It seems that scams and hoaxes really are part of a typical Facebook day. After previous reports of a privacy notice post hoax spreading on the social networking website, another type of scamming act is currently making the website's rounds, where it has been reported that at least 5,000 computers have been infected with a backdoor trojan.
Bogdan Botezatu of HotforSecurity reports that cyber criminals have created a malicious tagging scam, that starts with an alleged "video," in which 20 friends are tagged in. Looking at the "video" in the Facebook post, it displays a goo.gl host, which is a URL shortening service, and not a video hosting website, which makes the post very suspicious.
Botezatu explains further:
Users who click the respective video are sent to an external page, where their user-agent (the browser and operating system identifiers) are analyzed so hackers know where to redirect the victim. After all, it wouldn’t make any sense to redirect an Android user to Windows malware, would it?
The webpage where users are redirected to reportedly does a thorough scan of the victim's system. The page is apparently device-agnostic, and can serve malware to various devices like Android phones, PC's, PlayStation consoles, TV sets, smart cars, and media players.
Even so-called "dumb phones" are part of the action, as the criminals behind the scam will then redirect the user to an SMS fraud service that will try to lure the user into subscribing to a useless premium service.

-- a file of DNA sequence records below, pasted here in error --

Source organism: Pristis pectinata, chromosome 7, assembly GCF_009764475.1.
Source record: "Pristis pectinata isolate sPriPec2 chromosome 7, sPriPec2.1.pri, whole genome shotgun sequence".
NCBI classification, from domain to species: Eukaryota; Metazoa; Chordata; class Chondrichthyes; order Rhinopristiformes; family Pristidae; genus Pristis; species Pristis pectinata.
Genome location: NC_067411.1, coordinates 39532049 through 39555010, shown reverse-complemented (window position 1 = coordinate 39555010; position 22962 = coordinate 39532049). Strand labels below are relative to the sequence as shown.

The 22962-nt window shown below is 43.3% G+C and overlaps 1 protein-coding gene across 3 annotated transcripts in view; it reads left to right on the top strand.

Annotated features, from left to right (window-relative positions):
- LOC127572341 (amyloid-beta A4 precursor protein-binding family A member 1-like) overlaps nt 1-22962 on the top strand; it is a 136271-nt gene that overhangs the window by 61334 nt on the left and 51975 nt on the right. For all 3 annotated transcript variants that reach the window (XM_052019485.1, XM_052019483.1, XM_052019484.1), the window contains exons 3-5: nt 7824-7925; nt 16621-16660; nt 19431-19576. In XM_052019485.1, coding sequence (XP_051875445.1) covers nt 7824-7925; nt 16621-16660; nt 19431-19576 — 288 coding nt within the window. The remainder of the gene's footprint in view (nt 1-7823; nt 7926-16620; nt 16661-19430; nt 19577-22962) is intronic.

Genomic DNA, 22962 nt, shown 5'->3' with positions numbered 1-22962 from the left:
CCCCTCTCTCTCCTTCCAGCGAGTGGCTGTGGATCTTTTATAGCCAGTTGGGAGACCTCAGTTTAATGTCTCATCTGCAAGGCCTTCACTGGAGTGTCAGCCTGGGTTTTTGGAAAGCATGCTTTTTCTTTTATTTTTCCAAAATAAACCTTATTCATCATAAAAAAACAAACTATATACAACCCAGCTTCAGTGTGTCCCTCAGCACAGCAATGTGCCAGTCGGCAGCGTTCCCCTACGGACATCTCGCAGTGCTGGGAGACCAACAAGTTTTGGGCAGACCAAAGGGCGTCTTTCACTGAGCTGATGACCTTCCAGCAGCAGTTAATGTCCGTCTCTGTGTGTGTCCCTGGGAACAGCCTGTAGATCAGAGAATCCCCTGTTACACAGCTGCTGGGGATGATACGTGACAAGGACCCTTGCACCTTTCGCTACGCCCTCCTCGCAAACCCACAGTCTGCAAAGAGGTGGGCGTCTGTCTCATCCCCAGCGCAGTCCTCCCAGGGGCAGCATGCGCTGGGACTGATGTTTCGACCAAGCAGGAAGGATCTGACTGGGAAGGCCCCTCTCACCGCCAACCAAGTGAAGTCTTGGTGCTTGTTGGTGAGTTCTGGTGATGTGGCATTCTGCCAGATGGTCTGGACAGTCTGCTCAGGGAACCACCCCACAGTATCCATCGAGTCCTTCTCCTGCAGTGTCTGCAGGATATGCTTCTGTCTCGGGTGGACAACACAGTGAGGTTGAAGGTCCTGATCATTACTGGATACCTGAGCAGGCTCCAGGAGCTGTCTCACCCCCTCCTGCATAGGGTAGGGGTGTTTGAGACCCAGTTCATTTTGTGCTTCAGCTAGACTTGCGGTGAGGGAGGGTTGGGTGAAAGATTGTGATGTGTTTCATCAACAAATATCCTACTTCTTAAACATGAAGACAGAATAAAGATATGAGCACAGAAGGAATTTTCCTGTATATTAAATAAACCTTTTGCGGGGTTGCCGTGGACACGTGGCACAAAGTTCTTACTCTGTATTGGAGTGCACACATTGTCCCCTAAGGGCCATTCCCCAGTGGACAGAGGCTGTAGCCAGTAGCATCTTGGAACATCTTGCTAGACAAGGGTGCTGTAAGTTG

If the victim is running a Windows PC, the user is then redirected to another Facebook page where the person is prompted to download a "Flash player" to be able to view the video.
The downloaded file is reportedly not a Flash player installer, but instead an SFX file (self-extracting executable archive) will greet the user. Once clicked, it would install two pieces of malware contained inside the archive, under the file names "install.exe" and "setup.exe." It has been reported that "install.exe" is a generic backdoor that can be used to install other malicious software, while the latter is responsible for spreading the alleged scam on Facebook even further.
Botezatu advised Facebook users to install an anti-malware solution on their computers, and to be careful with the links they click. He also suggested users adjust their privacy settings to the extent where permission is required before content they are tagged in is displayed.